Mar 07, 2018, 09:30 pm Last Edit: Mar 08, 2018, 08:00 pm by lrdazmmlk
I will try again. I am new to AVR, but it's fun to learn although a struggle. Plus, when you are a beginner and ask stupid questions it is both embarassing and you are shamed. But anyhow, how do you synchronize the clock?

From what I know, I think I have to first generate a 500kHz clock signal with the 16MHz and use that very clock signal to generate the 125kHz carrier? :smiley-confuse:


The clock synchronisation may be necessary if the frequency of the clock used to generate the signal may differ slightly from the clock you are using to analyse the signal. The window which you are using to view a bit might slip. Depending on the encoding scheme, this could be a problem especially if the same bit is repeated multiple times during which no transition occurs. Once a transition does occur, you can correct the slippage. Some encoding schemes force a transition every bit so then this is not a problem.

For analysing RFID related signalling, there is this tool if you haven't already seen it (RFIDler). It appears to do most of what you require.
All the code is there together with a comprehensive description. The design is for the Pic32 architecture, but I guess you can reverse engineer it for an Arduino variant although maybe not an AVR 8 bit one.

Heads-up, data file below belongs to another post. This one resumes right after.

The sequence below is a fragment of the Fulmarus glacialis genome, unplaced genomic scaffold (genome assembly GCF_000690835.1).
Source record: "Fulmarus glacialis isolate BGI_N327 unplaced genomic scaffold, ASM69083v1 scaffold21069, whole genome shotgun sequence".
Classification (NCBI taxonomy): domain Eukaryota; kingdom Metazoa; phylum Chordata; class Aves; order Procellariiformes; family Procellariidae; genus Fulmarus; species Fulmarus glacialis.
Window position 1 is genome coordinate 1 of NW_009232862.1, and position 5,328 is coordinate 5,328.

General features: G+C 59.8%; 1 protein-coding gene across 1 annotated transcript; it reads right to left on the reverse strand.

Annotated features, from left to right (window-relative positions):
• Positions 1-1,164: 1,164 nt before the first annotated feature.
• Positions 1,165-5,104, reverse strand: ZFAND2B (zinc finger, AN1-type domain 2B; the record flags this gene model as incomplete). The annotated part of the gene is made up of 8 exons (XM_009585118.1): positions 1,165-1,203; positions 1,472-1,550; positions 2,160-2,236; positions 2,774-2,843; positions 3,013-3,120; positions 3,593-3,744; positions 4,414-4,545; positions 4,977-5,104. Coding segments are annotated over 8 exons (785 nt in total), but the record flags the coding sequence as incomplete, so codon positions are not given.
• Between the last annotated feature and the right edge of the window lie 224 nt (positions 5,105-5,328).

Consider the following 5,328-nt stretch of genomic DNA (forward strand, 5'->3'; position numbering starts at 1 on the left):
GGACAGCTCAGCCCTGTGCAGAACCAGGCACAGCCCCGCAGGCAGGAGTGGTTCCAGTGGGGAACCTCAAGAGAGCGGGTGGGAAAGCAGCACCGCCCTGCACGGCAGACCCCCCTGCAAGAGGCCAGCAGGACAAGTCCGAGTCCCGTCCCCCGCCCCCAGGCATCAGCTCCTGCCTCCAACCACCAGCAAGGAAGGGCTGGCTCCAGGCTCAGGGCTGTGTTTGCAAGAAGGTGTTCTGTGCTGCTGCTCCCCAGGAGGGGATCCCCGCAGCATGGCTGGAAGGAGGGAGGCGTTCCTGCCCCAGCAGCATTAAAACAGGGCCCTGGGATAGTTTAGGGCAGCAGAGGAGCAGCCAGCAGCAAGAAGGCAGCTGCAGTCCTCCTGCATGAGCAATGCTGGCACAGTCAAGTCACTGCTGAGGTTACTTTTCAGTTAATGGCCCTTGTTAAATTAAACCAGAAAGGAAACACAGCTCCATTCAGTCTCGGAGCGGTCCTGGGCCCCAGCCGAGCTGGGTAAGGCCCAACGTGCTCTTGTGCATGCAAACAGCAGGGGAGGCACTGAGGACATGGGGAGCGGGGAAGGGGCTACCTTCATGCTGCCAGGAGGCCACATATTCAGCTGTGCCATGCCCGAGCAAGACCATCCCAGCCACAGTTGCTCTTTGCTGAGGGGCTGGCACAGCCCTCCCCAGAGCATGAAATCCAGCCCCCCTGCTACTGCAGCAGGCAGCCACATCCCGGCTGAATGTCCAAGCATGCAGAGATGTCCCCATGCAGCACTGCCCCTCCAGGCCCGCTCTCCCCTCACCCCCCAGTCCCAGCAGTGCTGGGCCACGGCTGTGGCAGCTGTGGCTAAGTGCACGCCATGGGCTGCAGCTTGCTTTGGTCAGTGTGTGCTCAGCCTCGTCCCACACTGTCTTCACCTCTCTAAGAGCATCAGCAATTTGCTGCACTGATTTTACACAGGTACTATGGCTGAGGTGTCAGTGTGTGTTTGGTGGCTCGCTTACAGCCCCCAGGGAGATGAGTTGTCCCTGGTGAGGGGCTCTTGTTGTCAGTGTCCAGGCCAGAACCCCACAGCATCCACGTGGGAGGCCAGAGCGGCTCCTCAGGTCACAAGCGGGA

RFIDler Powerpoint:



That is about the limit of what I can do here, but I'll be curious to see how you get on with it.


Here is a guide how to include images: http://forum.arduino.cc/index.php?topic=519037.0

I am still confused. You say you are trying to decode data from DataIn signal but it seems you are trying to generate the CLK signal. Both makes sense because the chip you use has option to use external clock input instead of internal PLL and you claim the PLL is not working for some reason.

To decode the signal you cannot use the Timer alone, it needs a lot of help from software. To do so you will use the Timer "only" as a time reference but rest must be done in SW. There are more possibilities how to read the signal.
1) Use a Timer to generate an interrupt in regular intervals. In ISR you read the DataIn signal, store the value and when you get a sample long enough you analyze it somehow. I think it is poor method but if the signal is noisy you may implement some noise filtering this way easily.
2) Use a Pin Change interrupt on DataIn pin. When interrupt triggers read value in TCNTn and store it. By subtracting TCNTn value saved in last interrupt you can say how long it took for the signal to change level - if it was long time decoded value is 1, otherwise it is 0.
3) Use Input Capture feature of Timer1. It works as 2) but you read ICR1 instead of TNCT1. Advantage is you avoid jitter from interrupt latency but not all AVRs have timer with this feature.